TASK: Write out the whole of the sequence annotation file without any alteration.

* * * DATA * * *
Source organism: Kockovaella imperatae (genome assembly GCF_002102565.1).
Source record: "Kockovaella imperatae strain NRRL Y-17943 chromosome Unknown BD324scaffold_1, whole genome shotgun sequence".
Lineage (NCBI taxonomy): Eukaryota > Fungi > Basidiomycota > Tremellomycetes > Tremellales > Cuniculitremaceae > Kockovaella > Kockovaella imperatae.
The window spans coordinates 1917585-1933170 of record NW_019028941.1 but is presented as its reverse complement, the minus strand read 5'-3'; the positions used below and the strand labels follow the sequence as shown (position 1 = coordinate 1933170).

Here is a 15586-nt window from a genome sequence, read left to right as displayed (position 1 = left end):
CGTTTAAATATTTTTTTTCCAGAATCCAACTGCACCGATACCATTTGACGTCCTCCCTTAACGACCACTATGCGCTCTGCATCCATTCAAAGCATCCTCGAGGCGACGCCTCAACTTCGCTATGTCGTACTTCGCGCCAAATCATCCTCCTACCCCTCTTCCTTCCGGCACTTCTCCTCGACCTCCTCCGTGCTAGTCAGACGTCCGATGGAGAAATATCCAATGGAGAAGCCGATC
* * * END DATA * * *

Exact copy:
Source organism: Kockovaella imperatae (genome assembly GCF_002102565.1).
Source record: "Kockovaella imperatae strain NRRL Y-17943 chromosome Unknown BD324scaffold_1, whole genome shotgun sequence".
Lineage (NCBI taxonomy): Eukaryota > Fungi > Basidiomycota > Tremellomycetes > Tremellales > Cuniculitremaceae > Kockovaella > Kockovaella imperatae.
The window spans coordinates 1917585-1933170 of record NW_019028941.1 but is presented as its reverse complement, the minus strand read 5'-3'; the positions used below and the strand labels follow the sequence as shown (position 1 = coordinate 1933170).

Here is a 15586-nt window from a genome sequence, read left to right as displayed (position 1 = left end):
CGTTTAAATATTTTTTTTCCAGAATCCAACTGCACCGATACCATTTGACGTCCTCCCTTAACGACCACTATGCGCTCTGCATCCATTCAAAGCATCCTCGAGGCGACGCCTCAACTTCGCTATGTCGTACTTCGCGCCAAATCATCCTCCTACCCCTCTTCCTTCCGGCACTTCTCCTCGACCTCCTCCGTGCTAGTCAGACGTCCGATGGAGAAATATCCAATGGAGAAGCCGATC